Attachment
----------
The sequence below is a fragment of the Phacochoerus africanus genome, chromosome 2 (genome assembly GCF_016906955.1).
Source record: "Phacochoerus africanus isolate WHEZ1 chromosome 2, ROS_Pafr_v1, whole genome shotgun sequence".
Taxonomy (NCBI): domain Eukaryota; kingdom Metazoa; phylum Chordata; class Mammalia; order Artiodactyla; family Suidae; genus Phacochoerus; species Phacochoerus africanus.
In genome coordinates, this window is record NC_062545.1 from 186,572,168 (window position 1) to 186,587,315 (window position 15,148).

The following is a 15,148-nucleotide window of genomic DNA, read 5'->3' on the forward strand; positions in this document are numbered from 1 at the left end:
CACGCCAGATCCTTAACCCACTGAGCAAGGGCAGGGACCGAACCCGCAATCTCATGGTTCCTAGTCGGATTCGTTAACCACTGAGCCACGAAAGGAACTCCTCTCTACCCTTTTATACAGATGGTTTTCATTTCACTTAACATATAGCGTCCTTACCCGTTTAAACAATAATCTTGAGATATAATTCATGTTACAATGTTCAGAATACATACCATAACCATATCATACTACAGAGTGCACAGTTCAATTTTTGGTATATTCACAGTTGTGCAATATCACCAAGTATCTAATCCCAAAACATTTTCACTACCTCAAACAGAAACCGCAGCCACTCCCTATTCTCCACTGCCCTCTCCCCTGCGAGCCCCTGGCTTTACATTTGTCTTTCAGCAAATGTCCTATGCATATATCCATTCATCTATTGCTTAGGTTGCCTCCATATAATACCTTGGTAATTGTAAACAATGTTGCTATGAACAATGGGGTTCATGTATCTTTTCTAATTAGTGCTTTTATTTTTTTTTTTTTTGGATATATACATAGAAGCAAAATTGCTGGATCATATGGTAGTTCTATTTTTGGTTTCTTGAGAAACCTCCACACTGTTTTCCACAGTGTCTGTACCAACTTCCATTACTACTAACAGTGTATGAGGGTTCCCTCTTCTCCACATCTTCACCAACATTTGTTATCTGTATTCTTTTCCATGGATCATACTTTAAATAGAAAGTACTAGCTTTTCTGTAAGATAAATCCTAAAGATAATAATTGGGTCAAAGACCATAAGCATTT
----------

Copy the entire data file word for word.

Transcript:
The sequence below is a fragment of the Phacochoerus africanus genome, chromosome 2 (genome assembly GCF_016906955.1).
Source record: "Phacochoerus africanus isolate WHEZ1 chromosome 2, ROS_Pafr_v1, whole genome shotgun sequence".
Taxonomy (NCBI): domain Eukaryota; kingdom Metazoa; phylum Chordata; class Mammalia; order Artiodactyla; family Suidae; genus Phacochoerus; species Phacochoerus africanus.
In genome coordinates, this window is record NC_062545.1 from 186,572,168 (window position 1) to 186,587,315 (window position 15,148).

The following is a 15,148-nucleotide window of genomic DNA, read 5'->3' on the forward strand; positions in this document are numbered from 1 at the left end:
CACGCCAGATCCTTAACCCACTGAGCAAGGGCAGGGACCGAACCCGCAATCTCATGGTTCCTAGTCGGATTCGTTAACCACTGAGCCACGAAAGGAACTCCTCTCTACCCTTTTATACAGATGGTTTTCATTTCACTTAACATATAGCGTCCTTACCCGTTTAAACAATAATCTTGAGATATAATTCATGTTACAATGTTCAGAATACATACCATAACCATATCATACTACAGAGTGCACAGTTCAATTTTTGGTATATTCACAGTTGTGCAATATCACCAAGTATCTAATCCCAAAACATTTTCACTACCTCAAACAGAAACCGCAGCCACTCCCTATTCTCCACTGCCCTCTCCCCTGCGAGCCCCTGGCTTTACATTTGTCTTTCAGCAAATGTCCTATGCATATATCCATTCATCTATTGCTTAGGTTGCCTCCATATAATACCTTGGTAATTGTAAACAATGTTGCTATGAACAATGGGGTTCATGTATCTTTTCTAATTAGTGCTTTTATTTTTTTTTTTTTTGGATATATACATAGAAGCAAAATTGCTGGATCATATGGTAGTTCTATTTTTGGTTTCTTGAGAAACCTCCACACTGTTTTCCACAGTGTCTGTACCAACTTCCATTACTACTAACAGTGTATGAGGGTTCCCTCTTCTCCACATCTTCACCAACATTTGTTATCTGTATTCTTTTCCATGGATCATACTTTAAATAGAAAGTACTAGCTTTTCTGTAAGATAAATCCTAAAGATAATAATTGGGTCAAAGACCATAAGCATTT